Tuesday, March 23, 2010

Asian Crunch Salad

I made this awhile back, and a co-worker really liked it. She wanted the recipe so I thought I would post it here, too.
I'm sure the recipe belongs to Nakano Rice Vinegar but I know I got the recipe from a magazine. I did a brief internet search but couldn't find it.
I've made a few adjustments to the recipe (such as adding ginger and peanut or sesame oil).

3 oz uncooked whole wheat spaghetti
1/3 Cup seasoned rice vinegar
2 TBS sugar
3 TBS low sodium soy sauce
1 TBS olive oil (or 2tsp olive plus 1 tsp peanut oil/sesame oil if you want)
1/2 tsp minced garlic
1/2 tsp fresh grated ginger
1/2 cup minced green onion
1 cup coleslaw mix (the cabbage/carrot mix) or 1/2 cup baby peas
1/4 cup red bell pepper strips
1/4 cup cilantro, chopped
1 (12 oz) package broccoli slaw
1/4 cup chopped unsalted dry roasted peanuts

Cook the noodles, and drain, and set aside. Combine the sauce items in a large bowl. Add pasta and remaining ingredients. Toss to coat. I prefer to add the peanuts now, but the recipe says to add at serving time. Cover and chill a couple hours. This is one of those recipes that is great in the summer because there is very little heat generated in the process.

The Secret Society of the Pressure Cooker Sisters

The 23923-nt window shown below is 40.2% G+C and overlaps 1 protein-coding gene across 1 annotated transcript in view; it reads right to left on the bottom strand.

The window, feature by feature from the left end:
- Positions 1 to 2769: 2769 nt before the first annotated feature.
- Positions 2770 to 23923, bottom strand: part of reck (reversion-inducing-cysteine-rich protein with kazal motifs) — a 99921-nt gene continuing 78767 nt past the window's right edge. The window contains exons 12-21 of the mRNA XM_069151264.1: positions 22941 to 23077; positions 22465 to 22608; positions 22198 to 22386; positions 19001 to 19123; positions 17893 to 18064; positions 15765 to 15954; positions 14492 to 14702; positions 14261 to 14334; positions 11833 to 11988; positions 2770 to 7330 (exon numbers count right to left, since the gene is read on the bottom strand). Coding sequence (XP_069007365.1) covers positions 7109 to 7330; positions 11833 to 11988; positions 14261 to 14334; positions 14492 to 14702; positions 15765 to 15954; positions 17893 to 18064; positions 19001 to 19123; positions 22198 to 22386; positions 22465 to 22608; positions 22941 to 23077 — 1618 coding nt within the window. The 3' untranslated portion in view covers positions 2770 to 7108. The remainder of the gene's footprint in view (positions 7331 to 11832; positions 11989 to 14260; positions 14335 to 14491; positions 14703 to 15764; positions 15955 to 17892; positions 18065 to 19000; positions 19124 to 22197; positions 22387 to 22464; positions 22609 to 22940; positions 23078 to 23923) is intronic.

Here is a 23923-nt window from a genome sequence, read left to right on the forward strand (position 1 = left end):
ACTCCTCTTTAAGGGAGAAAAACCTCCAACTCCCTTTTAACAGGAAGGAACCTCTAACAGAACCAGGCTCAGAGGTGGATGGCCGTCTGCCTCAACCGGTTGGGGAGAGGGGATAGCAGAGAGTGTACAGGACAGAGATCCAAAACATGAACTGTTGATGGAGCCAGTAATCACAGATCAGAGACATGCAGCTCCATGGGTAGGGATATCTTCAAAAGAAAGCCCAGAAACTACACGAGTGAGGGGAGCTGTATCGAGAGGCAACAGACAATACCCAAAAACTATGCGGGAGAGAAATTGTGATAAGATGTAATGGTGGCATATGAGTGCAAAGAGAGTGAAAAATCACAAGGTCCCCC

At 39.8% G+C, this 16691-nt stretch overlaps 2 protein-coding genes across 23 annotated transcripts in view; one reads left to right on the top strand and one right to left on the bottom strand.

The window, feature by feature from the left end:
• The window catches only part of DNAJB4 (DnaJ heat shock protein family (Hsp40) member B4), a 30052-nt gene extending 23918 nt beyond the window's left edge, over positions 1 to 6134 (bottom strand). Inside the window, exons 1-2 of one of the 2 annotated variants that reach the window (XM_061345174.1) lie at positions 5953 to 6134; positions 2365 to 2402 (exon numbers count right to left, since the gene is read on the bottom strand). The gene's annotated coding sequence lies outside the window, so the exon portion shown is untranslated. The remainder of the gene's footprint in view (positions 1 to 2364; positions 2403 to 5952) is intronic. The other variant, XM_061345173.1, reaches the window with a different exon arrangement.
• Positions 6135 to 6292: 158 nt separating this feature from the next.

My frequent convenience food is canned beans.  My favorite real food is homemade refried black beans, as in beans I soaked and cooked myself, then refried in olive oil like Wendy Sherman taught me to make when she got back from Guatamala.  Just before she told me to stop dating boys and find a real man.  I was married three months later.  To a real man.  Real men are dangerous that way.

Recently my real man took me to lunch and then to Sur La Table to buy himself a milk steamer implement I still don't understand.  I confessed I really wanted a pressure cooker and then it was mine.

Because, duh, pressure cooker means (presoaked) beans cook in 8-12 minutes.  Still makes my head spin.

Except, I really don't know how to use one.

In college, before Wendy's cooking lesson, my housemate had a pressure cooker.  It was like playing with dynamite, I think they were illegal at the time.  I used to make that potato soup I was living on in hers.  I didn't really know what I was doing.

Somehow, not really knowing what I was doing, I pressure cooked the beans. They might have been a little overcooked, yet still were delish.  I rinsed and wiped the pressure cooker, but I don't really understand it or know how to clean it.  The instructions are useless to me.  I need to find someone to mentor me in this one.

Do you pressure cook? For canning? For what else?